On the same day Public Citizen released a statement titled, "FDA Makes Wrong Call; Super-Strong Opioid Medication Will Be Abused and Kill People," which describes how the FDA rigged the committee vote to ensure a positive recommendation.

Comment: As if the public really needs an opioid even more powerful than the already extremely addictive fentanyl. This pretty much proves the FDA has absolutely no care for the American public and only wishes to profit (as if we needed more proof on that front).

See also:


Attention

Canola oil acts like battery acid on your heart - Here are some good alternatives

canola oil
Canola oil is a popular food ingredient used mostly for frying and baking that doesn't belong on anyone's plate or in any snack bags. It's an ingredient not meant for human consumption and shouldn't be in any preppers' pantries! Yet, this cooking oil is touted as a healthy alternative to saturated fats. Sadly, most health food stores are soaked in this oil.

Nope, it's not the new enemy of mainstream, coconut oil!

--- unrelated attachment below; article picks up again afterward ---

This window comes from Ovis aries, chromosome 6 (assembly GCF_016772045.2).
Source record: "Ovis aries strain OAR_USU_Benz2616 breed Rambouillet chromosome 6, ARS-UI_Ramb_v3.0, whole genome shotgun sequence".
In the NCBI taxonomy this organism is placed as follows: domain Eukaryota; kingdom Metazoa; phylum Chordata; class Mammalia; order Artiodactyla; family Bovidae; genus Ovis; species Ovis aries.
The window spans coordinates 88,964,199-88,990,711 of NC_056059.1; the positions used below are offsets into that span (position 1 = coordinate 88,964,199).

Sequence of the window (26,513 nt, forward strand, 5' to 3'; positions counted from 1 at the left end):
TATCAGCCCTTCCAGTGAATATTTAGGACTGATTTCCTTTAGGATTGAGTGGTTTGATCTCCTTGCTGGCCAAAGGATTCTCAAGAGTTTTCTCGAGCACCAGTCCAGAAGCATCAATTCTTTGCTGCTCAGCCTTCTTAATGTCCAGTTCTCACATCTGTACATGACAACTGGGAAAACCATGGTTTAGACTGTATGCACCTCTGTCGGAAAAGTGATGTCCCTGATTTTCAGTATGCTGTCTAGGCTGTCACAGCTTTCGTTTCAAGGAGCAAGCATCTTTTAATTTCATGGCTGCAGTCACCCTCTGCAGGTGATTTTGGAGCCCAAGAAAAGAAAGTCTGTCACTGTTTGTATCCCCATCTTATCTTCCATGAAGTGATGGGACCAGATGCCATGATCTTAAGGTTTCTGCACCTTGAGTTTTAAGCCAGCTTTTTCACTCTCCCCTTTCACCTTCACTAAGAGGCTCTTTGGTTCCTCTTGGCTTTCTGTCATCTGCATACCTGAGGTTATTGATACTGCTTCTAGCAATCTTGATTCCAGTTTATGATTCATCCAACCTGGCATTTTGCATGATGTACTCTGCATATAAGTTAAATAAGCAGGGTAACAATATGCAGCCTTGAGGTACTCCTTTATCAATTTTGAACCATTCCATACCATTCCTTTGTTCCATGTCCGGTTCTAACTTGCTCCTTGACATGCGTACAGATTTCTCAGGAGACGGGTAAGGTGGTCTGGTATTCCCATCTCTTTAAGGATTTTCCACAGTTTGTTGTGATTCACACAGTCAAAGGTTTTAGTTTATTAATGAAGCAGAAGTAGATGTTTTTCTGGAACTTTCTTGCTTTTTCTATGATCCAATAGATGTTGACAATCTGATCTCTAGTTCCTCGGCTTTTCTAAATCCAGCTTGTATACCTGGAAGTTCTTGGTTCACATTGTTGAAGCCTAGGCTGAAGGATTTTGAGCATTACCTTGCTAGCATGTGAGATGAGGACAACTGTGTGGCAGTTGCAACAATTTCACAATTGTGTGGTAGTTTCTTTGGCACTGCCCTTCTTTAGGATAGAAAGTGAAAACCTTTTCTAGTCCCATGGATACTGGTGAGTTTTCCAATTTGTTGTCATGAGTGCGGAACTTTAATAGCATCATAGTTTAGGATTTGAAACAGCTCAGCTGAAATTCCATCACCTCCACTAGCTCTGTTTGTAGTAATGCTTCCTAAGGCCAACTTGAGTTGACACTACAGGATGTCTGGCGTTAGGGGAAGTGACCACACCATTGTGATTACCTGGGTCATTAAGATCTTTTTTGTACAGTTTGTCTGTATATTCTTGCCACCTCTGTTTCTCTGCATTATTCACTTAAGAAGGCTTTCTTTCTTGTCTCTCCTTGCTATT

No-No-No!

We're talking about...

Canola oil.

Canola oil is the darling of the medical community, fast food industry, Big Food and sadly, even health advocates.

Not only is Canola a genetically engineered crop, but it is known to be sprayed with glyphosate - the active ingredient in Monsanto's toxic weedkiller - as a pre-harvest desiccant. That is, a glyphosate formula to dry crops faster for harvest.

But even if the Canola crops weren't sprayed with glyphosate, it would still be far too toxic to eat. Even if it weren't a GE food, you'd want it banished from your diet forever. (By the way, most Canola is genetically engineered.)

Here's why you should banish canola oil forever...

Canola oil is like battery acid to your heart.

There is no such thing as a "Canola" plant or seed, per se. It's actually a variety of rapeseed that was manmade. The name is actually this acronym: Can-O-LA.

It stands for Canada Oil Low (erucic) Acid. Another source says the "ola" part of the name was based on similar oils like Mazola brand ("maize oil").

Comment: Much more on the ubiquitous and highly detrimental Canola oil: